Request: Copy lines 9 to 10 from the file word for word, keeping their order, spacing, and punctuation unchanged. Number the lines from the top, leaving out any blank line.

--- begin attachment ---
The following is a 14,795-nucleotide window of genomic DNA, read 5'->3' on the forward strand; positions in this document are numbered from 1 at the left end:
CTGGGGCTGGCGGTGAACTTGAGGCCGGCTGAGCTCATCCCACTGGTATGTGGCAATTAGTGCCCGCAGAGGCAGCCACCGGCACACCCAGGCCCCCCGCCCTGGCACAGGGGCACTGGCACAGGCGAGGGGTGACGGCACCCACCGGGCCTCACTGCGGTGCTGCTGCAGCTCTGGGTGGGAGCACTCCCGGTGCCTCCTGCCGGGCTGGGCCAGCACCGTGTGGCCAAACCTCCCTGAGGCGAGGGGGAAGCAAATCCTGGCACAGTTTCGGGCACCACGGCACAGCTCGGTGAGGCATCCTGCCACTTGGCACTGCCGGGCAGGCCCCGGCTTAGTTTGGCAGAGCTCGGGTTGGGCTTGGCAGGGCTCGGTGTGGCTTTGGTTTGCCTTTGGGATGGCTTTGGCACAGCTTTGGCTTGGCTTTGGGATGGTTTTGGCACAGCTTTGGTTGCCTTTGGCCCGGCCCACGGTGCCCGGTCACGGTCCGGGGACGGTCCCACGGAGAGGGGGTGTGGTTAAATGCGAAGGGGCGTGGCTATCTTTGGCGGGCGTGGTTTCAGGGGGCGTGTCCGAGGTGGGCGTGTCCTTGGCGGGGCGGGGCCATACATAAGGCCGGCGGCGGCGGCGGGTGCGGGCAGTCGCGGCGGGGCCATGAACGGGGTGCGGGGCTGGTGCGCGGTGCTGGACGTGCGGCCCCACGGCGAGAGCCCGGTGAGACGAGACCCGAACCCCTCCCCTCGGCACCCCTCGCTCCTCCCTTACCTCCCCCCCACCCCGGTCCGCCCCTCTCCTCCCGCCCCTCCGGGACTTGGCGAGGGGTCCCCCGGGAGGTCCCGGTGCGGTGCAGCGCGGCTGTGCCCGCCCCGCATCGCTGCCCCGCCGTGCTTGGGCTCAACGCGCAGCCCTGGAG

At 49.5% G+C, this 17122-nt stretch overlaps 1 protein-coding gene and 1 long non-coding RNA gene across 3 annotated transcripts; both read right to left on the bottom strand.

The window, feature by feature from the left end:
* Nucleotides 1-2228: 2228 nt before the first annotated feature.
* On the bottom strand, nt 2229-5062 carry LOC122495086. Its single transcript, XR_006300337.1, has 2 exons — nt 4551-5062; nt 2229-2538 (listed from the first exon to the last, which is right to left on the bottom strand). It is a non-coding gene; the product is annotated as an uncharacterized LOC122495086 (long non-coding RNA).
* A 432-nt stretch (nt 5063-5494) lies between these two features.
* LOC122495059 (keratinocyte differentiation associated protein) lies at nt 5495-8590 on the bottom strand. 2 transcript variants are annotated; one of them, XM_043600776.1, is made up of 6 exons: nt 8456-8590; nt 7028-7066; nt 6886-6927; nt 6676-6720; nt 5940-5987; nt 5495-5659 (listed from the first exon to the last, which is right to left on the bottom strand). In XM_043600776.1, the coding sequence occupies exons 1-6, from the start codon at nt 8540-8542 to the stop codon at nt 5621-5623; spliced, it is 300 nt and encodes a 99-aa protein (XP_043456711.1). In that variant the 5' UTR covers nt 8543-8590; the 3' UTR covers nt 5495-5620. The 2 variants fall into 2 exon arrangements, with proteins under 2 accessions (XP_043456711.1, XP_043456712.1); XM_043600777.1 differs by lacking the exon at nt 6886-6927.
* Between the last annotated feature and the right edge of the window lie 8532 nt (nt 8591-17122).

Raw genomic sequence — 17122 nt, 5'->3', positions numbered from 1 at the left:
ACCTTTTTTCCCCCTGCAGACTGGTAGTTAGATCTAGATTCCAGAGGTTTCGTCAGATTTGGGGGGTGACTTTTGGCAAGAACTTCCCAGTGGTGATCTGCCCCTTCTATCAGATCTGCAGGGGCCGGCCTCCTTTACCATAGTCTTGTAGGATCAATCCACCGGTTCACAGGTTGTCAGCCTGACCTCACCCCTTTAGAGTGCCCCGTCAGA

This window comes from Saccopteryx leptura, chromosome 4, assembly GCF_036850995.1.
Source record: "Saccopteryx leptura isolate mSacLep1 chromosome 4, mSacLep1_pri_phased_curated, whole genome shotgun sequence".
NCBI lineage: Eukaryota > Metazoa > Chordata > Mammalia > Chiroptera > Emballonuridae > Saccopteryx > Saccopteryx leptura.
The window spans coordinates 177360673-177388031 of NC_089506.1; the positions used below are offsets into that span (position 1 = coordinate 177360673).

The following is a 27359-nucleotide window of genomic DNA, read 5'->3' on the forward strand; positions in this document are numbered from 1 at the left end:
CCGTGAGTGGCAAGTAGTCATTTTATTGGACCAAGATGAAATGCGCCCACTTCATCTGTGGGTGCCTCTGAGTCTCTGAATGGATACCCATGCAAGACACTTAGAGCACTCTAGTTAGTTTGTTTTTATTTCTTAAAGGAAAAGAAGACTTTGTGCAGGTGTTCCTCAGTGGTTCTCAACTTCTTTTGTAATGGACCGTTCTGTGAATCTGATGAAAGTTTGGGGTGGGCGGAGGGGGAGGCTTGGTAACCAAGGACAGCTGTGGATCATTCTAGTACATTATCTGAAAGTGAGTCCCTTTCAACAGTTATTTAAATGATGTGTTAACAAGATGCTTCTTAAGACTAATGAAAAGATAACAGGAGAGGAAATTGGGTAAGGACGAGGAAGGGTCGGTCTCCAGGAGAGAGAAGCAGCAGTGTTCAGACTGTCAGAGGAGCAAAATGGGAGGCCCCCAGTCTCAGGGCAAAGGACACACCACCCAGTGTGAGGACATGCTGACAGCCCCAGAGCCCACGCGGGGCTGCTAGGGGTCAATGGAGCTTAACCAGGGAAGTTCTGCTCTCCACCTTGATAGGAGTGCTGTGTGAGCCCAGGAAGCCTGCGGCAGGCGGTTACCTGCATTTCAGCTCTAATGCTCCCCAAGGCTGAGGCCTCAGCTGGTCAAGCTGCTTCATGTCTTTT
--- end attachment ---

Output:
* Between the last annotated feature and the right edge of the window lie 8532 nt (nt 8591-17122).

Raw genomic sequence — 17122 nt, 5'->3', positions numbered from 1 at the left: